Washington, 27 November 2002 (RFE/RL) -- The administration of U.S. President George W. Bush says Saudi Arabia can do more to help in the war against terrorism but insists that Riyadh remains a good friend of the United States.
White House spokesman Ari Fleischer, speaking today with reporters in Washington, said the Saudi government is "a good partner" in the campaign against terrorism, but he added that the United States is pressing it to help further.
Fleischer was responding to questions about an article in "The Washington Post" newspaper saying a task force of Bush's National Security Council is urging the president to demand that Saudi Arabia crack down on the financing of terrorism by Saudi nationals.
The article says the task force wants to give the Saudi Arabian government 90 days to act, or the U.S. government will take action on its own.
At today's daily briefing, Fleischer was asked repeatedly about the Bush administration's feelings about the contribution of the Saudi government to the war against terrorism. Fleischer gave the same answer to each question, and finally his voice showed his impatience. "I want to make this clear. The president [Bush] believes Saudi Arabia is a good partner in the war on terrorism, and we will work with Saudi Arabia to help them to do more, because when Saudi Arabia does more, it benefits all of us," Fleischer said.
One reporter asked how the U.S. administration could call Saudi Arabia a "good partner" in the war against terrorism if 15 of the 19 hijackers of 11 September 2001 were Saudis, and when Saudi money is believed to finance major terrorist organizations. Fleischer replied: "I think the fact that many of the hijackers came from that nation [Saudi Arabia] cannot and should not be read as an indictment of the country. It is also possible they were picked for that mission because the people who picked them thought it could be used as a wedge between the United States and Saudi Arabia."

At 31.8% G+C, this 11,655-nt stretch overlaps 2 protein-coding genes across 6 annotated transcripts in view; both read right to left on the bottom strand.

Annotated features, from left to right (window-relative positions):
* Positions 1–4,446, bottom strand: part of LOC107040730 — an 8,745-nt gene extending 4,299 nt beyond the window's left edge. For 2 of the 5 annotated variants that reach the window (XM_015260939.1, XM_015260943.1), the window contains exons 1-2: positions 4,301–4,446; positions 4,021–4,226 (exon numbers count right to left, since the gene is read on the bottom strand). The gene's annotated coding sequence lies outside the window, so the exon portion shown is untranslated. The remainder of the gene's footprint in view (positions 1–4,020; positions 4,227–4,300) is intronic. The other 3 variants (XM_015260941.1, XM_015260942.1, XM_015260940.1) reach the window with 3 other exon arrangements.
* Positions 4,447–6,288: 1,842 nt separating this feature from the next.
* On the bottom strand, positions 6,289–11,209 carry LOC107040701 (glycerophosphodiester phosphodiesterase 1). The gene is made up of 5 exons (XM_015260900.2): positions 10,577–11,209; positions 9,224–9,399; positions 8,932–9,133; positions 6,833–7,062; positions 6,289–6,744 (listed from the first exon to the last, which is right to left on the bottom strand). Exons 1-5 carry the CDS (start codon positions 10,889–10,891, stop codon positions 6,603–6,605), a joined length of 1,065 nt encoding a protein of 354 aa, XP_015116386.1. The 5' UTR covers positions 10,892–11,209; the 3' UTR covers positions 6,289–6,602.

The Washington-based newspaper reported that U.S. intelligence organizations have concluded that nine wealthy individuals, including seven Saudis, one Pakistani, and one Egyptian, are the chief financiers for Osama bin Laden's Al-Qaeda and other Muslim terrorist groups.
Fleischer dismissed the report as unworthy of comment because it was based on sources who refused to allow their names to be used.
Some critics of Saudi Arabia have accused Riyadh of not cooperating fully in the investigations of the attacks. They also accuse the Saudi royal family of interfering with the U.S. probe of the 1996 terrorist attack on the U.S. military base in Dhahran, Saudi Arabia, that killed 19 U.S. servicemen.
The U.S. government, meanwhile, is investigating whether some organizations are posing as fundraisers for poor people in the Middle East but are actually diverting money to terrorist organizations.
Suspicions of Saudi Arabia's motives grew recently with the disclosure that the wife of the Saudi ambassador to Washington gave financial aid to the family of a Saudi man living in California. He was a friend of two men who later took part in the attacks on New York and Washington.
The ambassador's wife, Princess Haifa al-Faisal, has issued a statement acknowledging that she sent money to a man whom she described as being in financial need. But she stressed that it would be "irresponsible" to link her help to the terrorists.
So far, there is no evidence that the princess had any intention of helping to finance the attacks or that any of the money actually reached the hijackers. But some members of Congress are demanding the Federal Bureau of Investigation look deeper into the matter.